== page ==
See, I think that is an inappropriate comparison. Many people here have said that if a politician (or others for that matter) have an extramarital affair it is their own thing and it is between the person and their spouse. I think that is the case with senator tappity-toes.

      Spitzer did something(s) illegal... while governor... after having prosecuted people in similar situations.

      • So did Craig...

        He propositioned for sex in a public bathroom! It doesn't get much more illegal than that. Furthermore, there's a huge amount of hypocrisy in there, since he's the very same guy who's been trying to thwart glbt equality since he's been in office. That's as hypocritical as a former AG being caught paying for a prostitute, when he's prosecuted similar prostitution rings in the past. Maybe even more so, because Larry Craig's position - and hypocrisy - on glbt rights effects tens of millions of people.  

        • Propositioned - but paid?

          If you walk into a bar and find someone to go to a hotel with is that illegal?

          Hypocrisy is huge, but not illegal. Is Craig a jerk? Yeah, but that's not the question.

        • Doesn't get much more illegal?

          Yeah, laundering tens of thousands of dollars and a decade of paying for hookers while prosecuting prostitution rings is THE SAME as asking a dude in an airport bathroom for a hummer.  

      • How about a comparison with Vitter

        David Vitter, senator from Louisiana, paid for sex in 2007.  He just said he was sorry and wouldn't talk any more about it.  Classic IOKIYAR.

        • IOKIYAR?


          • It's OK If You Are a Republican

          • It's OK If You Actually Repent

            Let's compare Vitter's statement with Spitzer's.   Vitter:

            This was a very serious sin in my past for which I am, of course, completely responsible. Several years ago, I asked for and received forgiveness from God and my wife in confession and marriage counseling. Out of respect for my family, I will keep my discussion of the matter there - with God and them. But I certainly offer my deep and sincere apologies to all I have disappointed and let down in any way.

            Notice the acknowledgement that it was a "very serious sin".  Even without the word "sin", Spitzer doesn't even acknowledge that he did wrong, he just calls it "private failings", and claims he has "begun to atone" for them already.  His statement is here.

            There's a difference between, years later, feeling confidently forgiven after having asked for forgiveness, and claiming the next day to have already begun to "atone" without even seeming to ask for forgiveness.  He even seems to be seeking our sympathies that he's going to be stuck with remorse.

            They also have a different idea about "taking responsibility".  For Vitter, it is simply accepting that it was his decision, his character, he caused it.  Spitzer seems to feel that responsibility is a consequence, not a cause.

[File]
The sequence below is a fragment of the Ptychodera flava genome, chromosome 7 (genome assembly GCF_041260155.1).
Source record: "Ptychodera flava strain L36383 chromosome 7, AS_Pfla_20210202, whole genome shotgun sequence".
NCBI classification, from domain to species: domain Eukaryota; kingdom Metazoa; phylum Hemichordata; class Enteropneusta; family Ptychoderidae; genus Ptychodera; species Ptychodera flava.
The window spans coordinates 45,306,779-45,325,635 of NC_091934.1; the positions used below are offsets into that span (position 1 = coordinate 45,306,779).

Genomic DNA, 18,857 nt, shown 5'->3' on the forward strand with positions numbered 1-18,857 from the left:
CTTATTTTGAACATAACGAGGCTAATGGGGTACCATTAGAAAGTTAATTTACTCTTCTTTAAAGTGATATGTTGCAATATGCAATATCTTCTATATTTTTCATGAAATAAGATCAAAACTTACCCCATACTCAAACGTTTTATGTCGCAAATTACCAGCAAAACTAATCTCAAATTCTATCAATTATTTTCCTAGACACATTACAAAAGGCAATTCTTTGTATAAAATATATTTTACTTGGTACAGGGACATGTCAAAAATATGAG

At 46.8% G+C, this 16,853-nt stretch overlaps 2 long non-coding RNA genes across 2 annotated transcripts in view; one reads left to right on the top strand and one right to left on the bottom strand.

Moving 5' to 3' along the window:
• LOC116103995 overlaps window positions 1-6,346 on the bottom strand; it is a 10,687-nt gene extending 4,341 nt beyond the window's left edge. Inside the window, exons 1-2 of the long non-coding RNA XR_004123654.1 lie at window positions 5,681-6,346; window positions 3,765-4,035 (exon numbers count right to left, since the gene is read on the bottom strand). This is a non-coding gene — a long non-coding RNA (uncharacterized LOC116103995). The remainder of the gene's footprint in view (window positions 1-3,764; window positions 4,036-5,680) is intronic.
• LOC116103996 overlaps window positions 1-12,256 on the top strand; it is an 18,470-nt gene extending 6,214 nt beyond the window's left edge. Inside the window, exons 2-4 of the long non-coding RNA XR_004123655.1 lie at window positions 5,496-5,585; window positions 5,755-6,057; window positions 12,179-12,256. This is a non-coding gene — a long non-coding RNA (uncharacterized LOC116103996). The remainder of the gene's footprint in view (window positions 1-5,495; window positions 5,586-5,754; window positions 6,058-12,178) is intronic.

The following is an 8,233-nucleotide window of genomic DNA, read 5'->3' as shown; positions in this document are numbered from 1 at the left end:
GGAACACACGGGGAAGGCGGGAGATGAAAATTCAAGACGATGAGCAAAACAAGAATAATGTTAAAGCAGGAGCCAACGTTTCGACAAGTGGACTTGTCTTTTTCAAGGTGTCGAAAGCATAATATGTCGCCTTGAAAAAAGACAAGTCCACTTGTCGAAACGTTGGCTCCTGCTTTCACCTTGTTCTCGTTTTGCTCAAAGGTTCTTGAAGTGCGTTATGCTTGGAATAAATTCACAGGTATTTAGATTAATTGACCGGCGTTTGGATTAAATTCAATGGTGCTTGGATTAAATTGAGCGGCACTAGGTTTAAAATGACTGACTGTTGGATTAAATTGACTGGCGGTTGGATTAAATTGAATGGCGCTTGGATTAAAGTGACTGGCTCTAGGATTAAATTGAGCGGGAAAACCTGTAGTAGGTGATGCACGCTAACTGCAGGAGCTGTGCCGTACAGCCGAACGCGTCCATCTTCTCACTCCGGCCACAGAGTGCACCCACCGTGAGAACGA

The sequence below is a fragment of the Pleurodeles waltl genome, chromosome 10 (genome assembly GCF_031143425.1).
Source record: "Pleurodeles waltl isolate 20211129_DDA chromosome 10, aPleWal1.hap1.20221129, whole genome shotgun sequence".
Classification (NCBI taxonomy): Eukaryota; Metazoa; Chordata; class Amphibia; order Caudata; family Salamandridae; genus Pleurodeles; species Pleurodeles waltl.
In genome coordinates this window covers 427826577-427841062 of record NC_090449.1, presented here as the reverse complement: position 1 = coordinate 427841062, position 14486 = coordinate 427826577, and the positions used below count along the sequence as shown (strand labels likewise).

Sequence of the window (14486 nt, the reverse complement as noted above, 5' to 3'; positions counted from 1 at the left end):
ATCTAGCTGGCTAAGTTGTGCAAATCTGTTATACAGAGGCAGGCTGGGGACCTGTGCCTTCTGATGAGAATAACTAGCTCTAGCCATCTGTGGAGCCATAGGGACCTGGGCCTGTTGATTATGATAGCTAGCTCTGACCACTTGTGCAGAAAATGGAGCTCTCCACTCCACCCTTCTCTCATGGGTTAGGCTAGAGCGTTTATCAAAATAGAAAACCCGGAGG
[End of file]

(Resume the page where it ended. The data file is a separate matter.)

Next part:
• Huh, interesting.

              Seems like you think the guy who couches his public apology in what sounds like Christian terminology is sincere, whereas the guy who uses terminology more associated with the Jewish faith is faking it.

              But that couldn't be it, could it?

              Plus, you of course have no idea what Spitzer has said in private to his wife and his family, yet you assume he hasn't asked them for forgiveness.  Because that assumption helps your predetermined narrative.

              Vitter is as bad as any of the rest of them.  Don't kid yourself.

              • yeah interesting

                OK, I've been reproached, but now I'm ready to respond.  I hadn't realized it was a Jewish-couched statement, apparently I can't tell secular from Jewish, without something obvious about it (maybe it should have been obvious to me Spitzer is Jewish?).  Plus, there's the whole Christian "everyone should be Christian" thing anyway, but we don't need to get into that, I don't agree anyway (though I do apparently think that everyone should apologize the way I think people should apologize, but that's for social purposes, not for their souls or anything).  I was only trying to explain why Vitter's apology was accepted and he didn't get forced out, just based on why it seemed acceptable to me.  I happen to have the same religion/thoughts about these things as most other people in this country do, so usually I can just talk out of my ass think how I feel, and its usually how most people feel (sometimes they don't know how they feel).  And, I wasn't suggesting Spitzer was faking anything (oh, yeah, I guess I had been saying he engineered this whole thing purposefully for some reason, but I no longer think that now what I've learned he's been doing it for ten years (though is there proof of this?)).  I was getting back to my other point on this thread that Dems don't see prostitution as a "very serious sin" that affects the public, but only as a "private failing", whatever "failing" means (unless, a Jewish term too?).  

                And it didn't matter what he said in private, I'm concerned about the public aspects.

    • probably wanted to resign

      maybe this is a good way to re-enter the private sector.  McGreevy's book made him some money, and he got a job at a law school teaching ethics, and did some major groundwork in the war on marriage too.  Note that when a Dem gets caught doing something like this, there is always a loud uproar that there is nothing really wrong with it (with sympathies to the wronged wife, but that's just because she's a wife).

      • You are so full of crap.